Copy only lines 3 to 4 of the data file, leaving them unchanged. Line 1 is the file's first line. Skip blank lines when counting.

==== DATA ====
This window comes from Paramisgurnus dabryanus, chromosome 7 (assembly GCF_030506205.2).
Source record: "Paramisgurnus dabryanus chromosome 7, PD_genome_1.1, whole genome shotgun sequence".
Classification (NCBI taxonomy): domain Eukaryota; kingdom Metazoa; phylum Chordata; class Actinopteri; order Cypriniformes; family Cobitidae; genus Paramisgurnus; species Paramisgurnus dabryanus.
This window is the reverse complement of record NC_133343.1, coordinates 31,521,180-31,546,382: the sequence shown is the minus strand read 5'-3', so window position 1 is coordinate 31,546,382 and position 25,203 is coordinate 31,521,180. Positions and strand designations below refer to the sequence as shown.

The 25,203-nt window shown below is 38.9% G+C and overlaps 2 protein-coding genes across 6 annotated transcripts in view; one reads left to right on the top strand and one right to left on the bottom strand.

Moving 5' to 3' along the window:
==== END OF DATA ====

Classification (NCBI taxonomy): domain Eukaryota; kingdom Metazoa; phylum Chordata; class Actinopteri; order Cypriniformes; family Cobitidae; genus Paramisgurnus; species Paramisgurnus dabryanus.
This window is the reverse complement of record NC_133343.1, coordinates 31,521,180-31,546,382: the sequence shown is the minus strand read 5'-3', so window position 1 is coordinate 31,546,382 and position 25,203 is coordinate 31,521,180. Positions and strand designations below refer to the sequence as shown.